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Last year, according to a study from the Alaska Department of Health & Social Services, nearly 18 percent of Alaska students were considered overweight, an increase over 2013. Obese children and adults are more likely to suffer from chronic illnesses, such as diabetes, high blood pressure, heart disease and certain cancers. Each year, obesity-related medical expenses cost an estimated $459 million in Alaska.

September is National Childhood Obesity Awareness Month and thread encourages you to be a leader in taking the first steps toward a healthier lifestyle. Whether at home or in the classroom, follow these tips to help you and your children establish healthier habits.

  1. Choose nutritious foods and beverages

We all know that eating right plays an important role in staying healthy, but busy schedules and stress can make it difficult to choose between healthy foods and fast, convenient, and inexpensive options.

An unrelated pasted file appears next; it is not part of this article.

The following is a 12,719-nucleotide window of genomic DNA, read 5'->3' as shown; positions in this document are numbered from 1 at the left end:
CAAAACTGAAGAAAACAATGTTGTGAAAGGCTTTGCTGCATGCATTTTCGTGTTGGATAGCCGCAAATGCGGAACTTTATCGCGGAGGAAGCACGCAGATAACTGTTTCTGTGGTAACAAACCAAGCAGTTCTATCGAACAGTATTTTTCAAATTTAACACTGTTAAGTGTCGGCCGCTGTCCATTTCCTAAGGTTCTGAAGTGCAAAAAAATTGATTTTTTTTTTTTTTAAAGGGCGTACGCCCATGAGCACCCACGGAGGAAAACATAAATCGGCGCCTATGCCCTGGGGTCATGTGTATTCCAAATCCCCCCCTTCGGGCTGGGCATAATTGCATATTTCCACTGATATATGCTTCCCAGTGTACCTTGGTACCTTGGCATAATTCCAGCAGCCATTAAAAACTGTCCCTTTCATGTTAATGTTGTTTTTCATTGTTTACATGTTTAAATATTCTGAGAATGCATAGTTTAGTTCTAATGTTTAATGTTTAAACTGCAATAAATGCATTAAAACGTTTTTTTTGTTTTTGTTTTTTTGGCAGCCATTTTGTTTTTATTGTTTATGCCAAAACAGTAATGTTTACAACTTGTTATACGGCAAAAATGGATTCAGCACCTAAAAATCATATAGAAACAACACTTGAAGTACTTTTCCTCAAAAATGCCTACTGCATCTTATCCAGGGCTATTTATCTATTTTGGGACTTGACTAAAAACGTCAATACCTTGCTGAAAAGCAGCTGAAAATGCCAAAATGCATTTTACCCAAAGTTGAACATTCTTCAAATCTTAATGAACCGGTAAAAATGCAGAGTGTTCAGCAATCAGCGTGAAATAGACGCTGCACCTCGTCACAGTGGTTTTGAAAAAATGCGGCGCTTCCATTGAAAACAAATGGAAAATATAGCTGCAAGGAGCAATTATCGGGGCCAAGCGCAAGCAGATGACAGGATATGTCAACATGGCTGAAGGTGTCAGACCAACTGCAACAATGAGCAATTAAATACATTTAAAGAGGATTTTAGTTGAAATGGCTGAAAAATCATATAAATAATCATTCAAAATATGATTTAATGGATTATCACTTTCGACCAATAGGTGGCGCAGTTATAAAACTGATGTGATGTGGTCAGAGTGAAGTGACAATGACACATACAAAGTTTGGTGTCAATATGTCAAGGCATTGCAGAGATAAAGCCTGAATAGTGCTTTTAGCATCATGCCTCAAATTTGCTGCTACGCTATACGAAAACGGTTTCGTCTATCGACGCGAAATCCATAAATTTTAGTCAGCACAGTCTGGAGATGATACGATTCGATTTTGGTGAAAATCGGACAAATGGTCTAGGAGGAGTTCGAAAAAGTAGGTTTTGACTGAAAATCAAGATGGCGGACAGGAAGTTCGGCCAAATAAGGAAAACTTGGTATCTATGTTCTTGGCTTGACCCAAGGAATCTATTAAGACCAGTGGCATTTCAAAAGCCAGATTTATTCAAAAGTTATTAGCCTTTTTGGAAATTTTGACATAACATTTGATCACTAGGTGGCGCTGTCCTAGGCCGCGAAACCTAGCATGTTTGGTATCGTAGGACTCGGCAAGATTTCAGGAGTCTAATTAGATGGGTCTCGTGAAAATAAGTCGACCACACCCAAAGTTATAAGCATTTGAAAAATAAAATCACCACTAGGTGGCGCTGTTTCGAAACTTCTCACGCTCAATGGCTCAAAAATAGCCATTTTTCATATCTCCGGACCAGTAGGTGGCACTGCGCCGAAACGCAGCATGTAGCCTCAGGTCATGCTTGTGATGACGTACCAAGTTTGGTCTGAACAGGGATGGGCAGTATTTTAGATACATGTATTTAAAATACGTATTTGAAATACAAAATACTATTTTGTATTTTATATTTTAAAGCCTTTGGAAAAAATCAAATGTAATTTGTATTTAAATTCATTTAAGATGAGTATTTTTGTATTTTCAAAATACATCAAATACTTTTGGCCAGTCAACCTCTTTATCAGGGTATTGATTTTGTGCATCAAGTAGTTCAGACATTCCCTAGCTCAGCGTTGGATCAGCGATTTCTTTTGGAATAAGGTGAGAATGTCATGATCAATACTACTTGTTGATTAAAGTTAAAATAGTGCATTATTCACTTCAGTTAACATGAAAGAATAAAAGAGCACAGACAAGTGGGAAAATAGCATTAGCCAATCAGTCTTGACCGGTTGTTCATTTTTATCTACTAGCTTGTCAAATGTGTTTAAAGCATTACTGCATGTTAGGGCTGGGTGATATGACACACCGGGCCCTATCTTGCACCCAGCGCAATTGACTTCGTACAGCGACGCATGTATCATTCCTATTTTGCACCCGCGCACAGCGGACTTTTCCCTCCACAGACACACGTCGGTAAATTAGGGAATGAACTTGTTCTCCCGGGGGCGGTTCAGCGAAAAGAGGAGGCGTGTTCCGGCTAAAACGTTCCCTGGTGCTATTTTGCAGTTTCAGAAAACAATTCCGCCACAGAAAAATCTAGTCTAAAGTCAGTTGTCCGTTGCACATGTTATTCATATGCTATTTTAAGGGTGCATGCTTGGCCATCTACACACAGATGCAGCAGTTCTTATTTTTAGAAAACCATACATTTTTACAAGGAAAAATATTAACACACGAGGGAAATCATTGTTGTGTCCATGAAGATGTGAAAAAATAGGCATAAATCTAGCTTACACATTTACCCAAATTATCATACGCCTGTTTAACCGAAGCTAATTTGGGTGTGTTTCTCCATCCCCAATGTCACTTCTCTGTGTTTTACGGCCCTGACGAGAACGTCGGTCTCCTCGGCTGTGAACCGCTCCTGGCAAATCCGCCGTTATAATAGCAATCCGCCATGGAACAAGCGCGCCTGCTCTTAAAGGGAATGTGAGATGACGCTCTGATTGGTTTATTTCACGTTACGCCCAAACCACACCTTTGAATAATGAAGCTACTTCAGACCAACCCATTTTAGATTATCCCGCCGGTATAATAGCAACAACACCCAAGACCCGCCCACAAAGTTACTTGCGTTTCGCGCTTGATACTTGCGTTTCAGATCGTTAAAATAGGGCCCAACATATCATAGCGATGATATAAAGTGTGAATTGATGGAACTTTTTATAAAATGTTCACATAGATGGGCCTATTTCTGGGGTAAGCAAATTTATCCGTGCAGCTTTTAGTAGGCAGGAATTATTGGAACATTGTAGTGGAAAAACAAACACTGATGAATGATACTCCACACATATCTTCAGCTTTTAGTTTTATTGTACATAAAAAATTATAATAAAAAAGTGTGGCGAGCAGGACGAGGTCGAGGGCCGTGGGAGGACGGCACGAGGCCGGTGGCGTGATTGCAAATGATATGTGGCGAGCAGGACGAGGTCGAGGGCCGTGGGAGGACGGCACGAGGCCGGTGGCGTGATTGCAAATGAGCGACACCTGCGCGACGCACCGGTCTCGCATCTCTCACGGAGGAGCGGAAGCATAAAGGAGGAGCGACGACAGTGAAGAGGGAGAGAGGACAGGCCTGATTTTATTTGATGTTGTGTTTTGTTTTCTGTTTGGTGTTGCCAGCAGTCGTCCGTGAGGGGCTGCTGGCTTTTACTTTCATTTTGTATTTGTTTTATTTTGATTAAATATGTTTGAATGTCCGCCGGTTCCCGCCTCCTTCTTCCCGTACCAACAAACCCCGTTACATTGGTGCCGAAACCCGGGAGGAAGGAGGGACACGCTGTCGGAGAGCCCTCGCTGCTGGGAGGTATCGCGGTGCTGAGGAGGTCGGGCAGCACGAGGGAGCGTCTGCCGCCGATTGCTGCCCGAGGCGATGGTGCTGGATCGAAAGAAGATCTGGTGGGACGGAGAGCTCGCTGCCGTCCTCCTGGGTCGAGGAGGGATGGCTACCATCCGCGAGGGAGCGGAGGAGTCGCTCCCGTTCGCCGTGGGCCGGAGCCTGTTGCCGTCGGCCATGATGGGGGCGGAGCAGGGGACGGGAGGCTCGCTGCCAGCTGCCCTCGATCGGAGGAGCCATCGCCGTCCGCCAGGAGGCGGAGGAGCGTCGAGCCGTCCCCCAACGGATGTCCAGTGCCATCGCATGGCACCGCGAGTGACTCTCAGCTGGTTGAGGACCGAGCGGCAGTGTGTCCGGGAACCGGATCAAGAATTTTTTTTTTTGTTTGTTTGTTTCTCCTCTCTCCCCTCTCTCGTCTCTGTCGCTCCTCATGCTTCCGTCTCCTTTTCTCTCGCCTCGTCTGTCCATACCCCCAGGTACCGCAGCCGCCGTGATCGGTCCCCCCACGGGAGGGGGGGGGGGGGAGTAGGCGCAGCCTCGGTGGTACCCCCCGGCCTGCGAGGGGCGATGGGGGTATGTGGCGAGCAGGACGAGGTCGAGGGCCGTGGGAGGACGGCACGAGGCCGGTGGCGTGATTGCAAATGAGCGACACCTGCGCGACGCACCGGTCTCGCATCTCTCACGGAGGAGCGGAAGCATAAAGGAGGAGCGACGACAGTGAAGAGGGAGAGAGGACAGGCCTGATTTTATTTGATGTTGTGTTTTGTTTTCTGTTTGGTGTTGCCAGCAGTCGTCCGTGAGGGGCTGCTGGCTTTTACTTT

Limit fried foods and instead serve a fruit and/or a vegetable at every meal. Additionally, serve a glass of water instead of juices, sports drinks, or sodas, which can have as much as ten teaspoons of sugar in each 12-ounce serving.

  1. Play every day

Physical activity is important for young children in developing motor skills and building stronger bones. Preschoolers need two or more hours of active play time every day. Toddlers should have at least one hour of active play time while babies need short periods of supervised “tummy time.”

Studies have also shown that children who are active tend to have fewer behavioral issues, reduced stress, increased attention spans, and healthier brain development.

  1. Limit screen time

Support your child’s social and physical development by reducing the amount of time spent in front of a TV, computer, video game, tablet, phone, or other devices. Preschoolers should have no more than two hours of screen time per day at home, and no more than 30 minutes per week—or none— while in child care. Avoid any screen time for infants and toddlers.

When you reduce screen time, you free up more time for physical activity, reading, exploring, and playing. In order to build strong brains, young children need interactions with consistent, caring adults—something you just can’t get from a digital device.

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